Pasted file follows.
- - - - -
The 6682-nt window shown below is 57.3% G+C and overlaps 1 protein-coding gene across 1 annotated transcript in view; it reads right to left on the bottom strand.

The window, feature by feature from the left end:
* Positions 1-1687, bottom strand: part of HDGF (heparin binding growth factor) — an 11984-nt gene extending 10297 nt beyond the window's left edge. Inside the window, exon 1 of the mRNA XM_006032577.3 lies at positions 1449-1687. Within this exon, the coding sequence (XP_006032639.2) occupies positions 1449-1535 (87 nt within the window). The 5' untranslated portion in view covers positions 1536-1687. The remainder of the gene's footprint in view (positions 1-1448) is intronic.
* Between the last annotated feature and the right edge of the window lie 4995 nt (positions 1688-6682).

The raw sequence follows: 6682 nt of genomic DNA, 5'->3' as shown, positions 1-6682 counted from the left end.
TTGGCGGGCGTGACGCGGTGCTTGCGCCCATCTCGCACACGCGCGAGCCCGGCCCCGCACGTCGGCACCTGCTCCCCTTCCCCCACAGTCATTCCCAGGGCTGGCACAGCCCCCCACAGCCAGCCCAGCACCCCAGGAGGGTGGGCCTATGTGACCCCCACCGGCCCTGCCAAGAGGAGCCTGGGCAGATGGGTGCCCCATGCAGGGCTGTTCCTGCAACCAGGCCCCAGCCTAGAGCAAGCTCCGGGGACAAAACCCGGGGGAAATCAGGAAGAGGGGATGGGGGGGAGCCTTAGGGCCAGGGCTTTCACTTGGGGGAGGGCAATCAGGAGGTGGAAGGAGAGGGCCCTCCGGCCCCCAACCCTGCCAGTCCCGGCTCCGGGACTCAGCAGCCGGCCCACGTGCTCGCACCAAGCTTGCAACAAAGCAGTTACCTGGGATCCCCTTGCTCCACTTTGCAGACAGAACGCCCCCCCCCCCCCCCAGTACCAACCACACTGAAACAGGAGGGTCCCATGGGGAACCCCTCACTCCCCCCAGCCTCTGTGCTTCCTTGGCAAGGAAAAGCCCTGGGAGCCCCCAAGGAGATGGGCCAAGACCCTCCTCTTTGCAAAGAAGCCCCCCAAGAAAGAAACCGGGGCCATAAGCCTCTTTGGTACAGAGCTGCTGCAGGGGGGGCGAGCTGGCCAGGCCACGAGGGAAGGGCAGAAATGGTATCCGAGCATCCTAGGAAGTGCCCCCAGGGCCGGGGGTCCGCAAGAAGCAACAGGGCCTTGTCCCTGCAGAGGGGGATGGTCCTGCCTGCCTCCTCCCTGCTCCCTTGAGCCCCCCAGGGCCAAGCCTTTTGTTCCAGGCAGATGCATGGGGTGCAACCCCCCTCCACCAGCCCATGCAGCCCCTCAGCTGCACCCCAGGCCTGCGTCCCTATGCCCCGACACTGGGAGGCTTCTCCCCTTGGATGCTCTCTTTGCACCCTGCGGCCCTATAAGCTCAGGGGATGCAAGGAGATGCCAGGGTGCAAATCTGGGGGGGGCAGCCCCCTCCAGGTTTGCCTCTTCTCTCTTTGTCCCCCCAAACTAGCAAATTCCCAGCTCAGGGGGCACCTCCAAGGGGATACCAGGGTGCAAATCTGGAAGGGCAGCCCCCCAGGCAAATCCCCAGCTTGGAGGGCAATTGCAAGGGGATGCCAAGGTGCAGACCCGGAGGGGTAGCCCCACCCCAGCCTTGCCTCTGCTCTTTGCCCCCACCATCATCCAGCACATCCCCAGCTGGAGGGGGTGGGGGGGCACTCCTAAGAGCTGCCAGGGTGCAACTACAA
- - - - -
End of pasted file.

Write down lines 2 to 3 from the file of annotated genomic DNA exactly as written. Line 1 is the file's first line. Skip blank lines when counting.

The window, feature by feature from the left end:
* Positions 1-1687, bottom strand: part of HDGF (heparin binding growth factor) — an 11984-nt gene extending 10297 nt beyond the window's left edge. Inside the window, exon 1 of the mRNA XM_006032577.3 lies at positions 1449-1687. Within this exon, the coding sequence (XP_006032639.2) occupies positions 1449-1535 (87 nt within the window). The 5' untranslated portion in view covers positions 1536-1687. The remainder of the gene's footprint in view (positions 1-1448) is intronic.